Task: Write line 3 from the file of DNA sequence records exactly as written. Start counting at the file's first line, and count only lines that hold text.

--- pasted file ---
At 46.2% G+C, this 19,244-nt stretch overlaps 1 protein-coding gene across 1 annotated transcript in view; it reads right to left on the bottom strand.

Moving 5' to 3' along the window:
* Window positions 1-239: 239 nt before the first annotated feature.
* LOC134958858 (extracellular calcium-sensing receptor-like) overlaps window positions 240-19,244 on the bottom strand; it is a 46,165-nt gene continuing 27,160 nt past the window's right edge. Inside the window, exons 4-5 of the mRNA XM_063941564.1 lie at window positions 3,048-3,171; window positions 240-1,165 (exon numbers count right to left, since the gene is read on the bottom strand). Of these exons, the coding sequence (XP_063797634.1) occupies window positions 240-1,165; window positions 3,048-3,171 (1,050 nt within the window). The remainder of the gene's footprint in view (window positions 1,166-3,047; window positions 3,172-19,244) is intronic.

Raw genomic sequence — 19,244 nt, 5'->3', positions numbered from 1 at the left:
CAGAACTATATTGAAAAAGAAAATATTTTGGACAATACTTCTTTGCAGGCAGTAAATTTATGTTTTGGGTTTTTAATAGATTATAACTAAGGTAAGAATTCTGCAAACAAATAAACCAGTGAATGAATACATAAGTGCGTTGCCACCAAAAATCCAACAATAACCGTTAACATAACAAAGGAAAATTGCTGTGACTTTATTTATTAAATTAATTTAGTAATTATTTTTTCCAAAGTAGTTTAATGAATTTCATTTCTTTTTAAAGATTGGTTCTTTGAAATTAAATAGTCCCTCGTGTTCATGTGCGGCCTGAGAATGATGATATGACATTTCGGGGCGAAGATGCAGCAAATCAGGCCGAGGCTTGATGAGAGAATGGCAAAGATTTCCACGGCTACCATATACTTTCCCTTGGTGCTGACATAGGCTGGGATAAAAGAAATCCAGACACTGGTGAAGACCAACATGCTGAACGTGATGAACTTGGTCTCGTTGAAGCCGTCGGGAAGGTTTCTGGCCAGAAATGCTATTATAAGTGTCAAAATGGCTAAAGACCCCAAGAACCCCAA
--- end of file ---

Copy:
* Window positions 1-239: 239 nt before the first annotated feature.